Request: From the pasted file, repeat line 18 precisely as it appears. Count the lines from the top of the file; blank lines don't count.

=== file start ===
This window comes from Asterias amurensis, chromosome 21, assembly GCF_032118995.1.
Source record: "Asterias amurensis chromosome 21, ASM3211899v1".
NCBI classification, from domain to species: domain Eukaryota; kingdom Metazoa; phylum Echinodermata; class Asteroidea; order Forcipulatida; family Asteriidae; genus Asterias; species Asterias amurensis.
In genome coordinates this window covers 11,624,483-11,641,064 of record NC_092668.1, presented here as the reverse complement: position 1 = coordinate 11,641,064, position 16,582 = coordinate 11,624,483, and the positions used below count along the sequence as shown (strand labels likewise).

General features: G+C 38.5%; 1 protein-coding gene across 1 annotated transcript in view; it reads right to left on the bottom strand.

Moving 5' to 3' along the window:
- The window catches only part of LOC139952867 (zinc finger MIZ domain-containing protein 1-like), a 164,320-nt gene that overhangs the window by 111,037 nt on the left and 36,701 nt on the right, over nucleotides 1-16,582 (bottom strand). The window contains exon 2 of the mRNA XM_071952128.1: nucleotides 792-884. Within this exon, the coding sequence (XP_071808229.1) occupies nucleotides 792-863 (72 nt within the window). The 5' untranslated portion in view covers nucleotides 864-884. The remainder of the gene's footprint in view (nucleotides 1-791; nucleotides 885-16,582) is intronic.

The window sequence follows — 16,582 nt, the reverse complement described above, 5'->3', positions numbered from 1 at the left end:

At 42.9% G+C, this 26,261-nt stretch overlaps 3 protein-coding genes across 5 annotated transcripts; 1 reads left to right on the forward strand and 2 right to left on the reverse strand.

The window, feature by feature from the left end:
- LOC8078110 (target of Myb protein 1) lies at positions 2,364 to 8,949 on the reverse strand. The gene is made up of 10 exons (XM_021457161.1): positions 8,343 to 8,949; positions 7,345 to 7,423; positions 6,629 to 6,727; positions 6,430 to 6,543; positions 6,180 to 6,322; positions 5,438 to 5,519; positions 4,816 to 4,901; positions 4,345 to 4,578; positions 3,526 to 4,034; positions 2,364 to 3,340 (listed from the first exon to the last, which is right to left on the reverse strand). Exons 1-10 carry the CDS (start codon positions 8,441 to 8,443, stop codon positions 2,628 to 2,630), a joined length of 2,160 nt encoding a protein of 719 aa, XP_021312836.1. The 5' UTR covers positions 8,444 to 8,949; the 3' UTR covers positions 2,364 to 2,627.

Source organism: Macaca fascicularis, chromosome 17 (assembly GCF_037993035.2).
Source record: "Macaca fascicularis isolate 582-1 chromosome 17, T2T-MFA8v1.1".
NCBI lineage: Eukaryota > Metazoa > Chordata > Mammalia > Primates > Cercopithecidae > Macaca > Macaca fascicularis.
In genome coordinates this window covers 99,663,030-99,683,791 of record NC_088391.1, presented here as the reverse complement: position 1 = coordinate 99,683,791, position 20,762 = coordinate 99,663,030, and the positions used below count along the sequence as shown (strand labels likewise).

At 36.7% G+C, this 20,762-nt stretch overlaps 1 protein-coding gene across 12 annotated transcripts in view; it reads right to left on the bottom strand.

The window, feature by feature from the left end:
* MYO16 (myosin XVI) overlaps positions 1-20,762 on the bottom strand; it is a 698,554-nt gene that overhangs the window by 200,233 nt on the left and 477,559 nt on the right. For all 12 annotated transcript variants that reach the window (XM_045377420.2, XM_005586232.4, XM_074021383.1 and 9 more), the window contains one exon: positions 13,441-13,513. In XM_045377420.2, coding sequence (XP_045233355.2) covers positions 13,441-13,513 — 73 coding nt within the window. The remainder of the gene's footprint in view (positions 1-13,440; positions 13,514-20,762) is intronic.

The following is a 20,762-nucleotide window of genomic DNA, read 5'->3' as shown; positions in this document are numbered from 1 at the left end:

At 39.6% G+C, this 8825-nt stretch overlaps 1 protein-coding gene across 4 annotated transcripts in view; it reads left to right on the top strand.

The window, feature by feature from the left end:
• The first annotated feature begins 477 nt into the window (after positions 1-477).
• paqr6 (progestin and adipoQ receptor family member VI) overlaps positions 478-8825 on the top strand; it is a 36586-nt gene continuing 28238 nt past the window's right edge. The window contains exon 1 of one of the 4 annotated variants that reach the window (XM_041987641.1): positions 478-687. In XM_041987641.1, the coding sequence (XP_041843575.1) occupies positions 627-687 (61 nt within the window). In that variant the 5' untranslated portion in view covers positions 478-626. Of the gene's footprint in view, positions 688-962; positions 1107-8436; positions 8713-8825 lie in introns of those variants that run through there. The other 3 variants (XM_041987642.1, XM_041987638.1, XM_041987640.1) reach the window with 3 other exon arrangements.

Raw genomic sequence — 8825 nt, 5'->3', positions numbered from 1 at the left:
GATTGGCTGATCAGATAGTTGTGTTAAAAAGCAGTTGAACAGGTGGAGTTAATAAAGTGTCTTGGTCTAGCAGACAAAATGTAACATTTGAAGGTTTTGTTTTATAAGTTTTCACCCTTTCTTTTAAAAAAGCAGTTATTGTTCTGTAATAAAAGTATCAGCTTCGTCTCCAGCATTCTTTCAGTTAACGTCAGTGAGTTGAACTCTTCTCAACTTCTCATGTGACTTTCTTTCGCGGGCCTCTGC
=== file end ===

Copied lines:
* MYO16 (myosin XVI) overlaps positions 1-20,762 on the bottom strand; it is a 698,554-nt gene that overhangs the window by 200,233 nt on the left and 477,559 nt on the right. For all 12 annotated transcript variants that reach the window (XM_045377420.2, XM_005586232.4, XM_074021383.1 and 9 more), the window contains one exon: positions 13,441-13,513. In XM_045377420.2, coding sequence (XP_045233355.2) covers positions 13,441-13,513 — 73 coding nt within the window. The remainder of the gene's footprint in view (positions 1-13,440; positions 13,514-20,762) is intronic.